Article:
Canadian actors threatening strike action

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A strike threat is hanging over U.S. film and TV shoots in Canada after domestic actors said Thursday that they could take to picket lines to fend off North American producers' demands for steep pay cuts (HR 10/27).

Negotiations on a new Independent Production Agreement between ACTRA, which represents 21,000 domestic performers, and Canadian and U.S. producers broke off Wednesday, with the performers urging that a mediator be brought on board to end an apparent impasse.

ACTRA national executive director Stephen Waddell said Thursday that the call for formal conciliation was a necessary step before he could legally poll his membership on a possible strike.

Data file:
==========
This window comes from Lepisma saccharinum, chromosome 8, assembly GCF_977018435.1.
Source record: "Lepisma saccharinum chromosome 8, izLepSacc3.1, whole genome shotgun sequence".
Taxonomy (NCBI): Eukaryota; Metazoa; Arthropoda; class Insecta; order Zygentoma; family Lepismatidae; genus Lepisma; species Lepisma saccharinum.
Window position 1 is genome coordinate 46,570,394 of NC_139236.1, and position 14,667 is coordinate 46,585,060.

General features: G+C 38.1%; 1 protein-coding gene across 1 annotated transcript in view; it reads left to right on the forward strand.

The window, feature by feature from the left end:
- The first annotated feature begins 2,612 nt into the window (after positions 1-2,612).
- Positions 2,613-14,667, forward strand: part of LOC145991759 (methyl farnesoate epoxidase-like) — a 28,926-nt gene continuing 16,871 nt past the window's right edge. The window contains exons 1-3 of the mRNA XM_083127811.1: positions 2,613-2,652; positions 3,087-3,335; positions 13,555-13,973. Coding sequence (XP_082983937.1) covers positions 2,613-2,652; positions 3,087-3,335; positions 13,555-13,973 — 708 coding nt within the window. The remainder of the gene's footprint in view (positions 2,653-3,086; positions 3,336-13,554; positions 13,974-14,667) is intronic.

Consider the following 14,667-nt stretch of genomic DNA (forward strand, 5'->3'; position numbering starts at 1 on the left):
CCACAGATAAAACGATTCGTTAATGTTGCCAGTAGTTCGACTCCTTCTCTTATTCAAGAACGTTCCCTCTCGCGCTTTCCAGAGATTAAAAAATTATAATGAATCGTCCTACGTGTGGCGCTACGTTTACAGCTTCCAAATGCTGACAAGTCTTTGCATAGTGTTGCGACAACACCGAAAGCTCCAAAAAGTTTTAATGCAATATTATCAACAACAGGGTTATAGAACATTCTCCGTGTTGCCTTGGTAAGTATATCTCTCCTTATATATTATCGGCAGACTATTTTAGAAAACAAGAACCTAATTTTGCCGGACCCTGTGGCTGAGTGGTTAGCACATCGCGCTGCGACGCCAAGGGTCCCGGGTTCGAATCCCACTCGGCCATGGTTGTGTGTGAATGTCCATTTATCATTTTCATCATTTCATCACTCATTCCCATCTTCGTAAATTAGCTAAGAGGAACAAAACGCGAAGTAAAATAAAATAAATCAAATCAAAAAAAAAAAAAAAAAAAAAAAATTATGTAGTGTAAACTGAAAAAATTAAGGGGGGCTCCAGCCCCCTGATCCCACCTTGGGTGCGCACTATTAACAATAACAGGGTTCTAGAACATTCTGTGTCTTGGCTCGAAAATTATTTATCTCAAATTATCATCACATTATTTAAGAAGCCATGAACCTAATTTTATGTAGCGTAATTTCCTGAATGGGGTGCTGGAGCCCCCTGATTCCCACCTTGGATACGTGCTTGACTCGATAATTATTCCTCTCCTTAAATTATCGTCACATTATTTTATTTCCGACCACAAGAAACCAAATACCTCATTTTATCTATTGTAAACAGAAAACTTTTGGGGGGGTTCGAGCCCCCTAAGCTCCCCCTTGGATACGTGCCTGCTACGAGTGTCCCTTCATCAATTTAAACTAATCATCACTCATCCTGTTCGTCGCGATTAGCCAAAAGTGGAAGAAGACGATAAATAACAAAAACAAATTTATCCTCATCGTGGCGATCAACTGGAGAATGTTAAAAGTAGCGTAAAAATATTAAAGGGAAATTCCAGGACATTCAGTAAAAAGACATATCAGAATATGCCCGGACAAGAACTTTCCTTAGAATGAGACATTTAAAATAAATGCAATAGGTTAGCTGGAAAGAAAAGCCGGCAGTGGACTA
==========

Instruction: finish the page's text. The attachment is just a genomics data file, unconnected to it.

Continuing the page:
"It starts the clock," Waddell said. "Our contract expires on Dec. 31, and you need conciliation to terminate the contract."

ACTRA also has promised labor peace for producers shooting north of the border if they sign a "continuation letter" and agree to pay unionized actors rates in line with current demands.

Talks got off to a rocky start Monday when actors were asked to take pay cuts of 10%-25% on minimum daily rates paid from film and TV productions shot here.

Producers also proposed reductions in overtime rates, turnaround times and producer contributions to insurance and retirement accounts, ACTRA said.

Waddell, whose membership called for a 15% raise in minimum rates over three years for homegrown shoots and a 40% jump over five years for U.S. productions in Canada, said his membership will never accept a rollback agreement.
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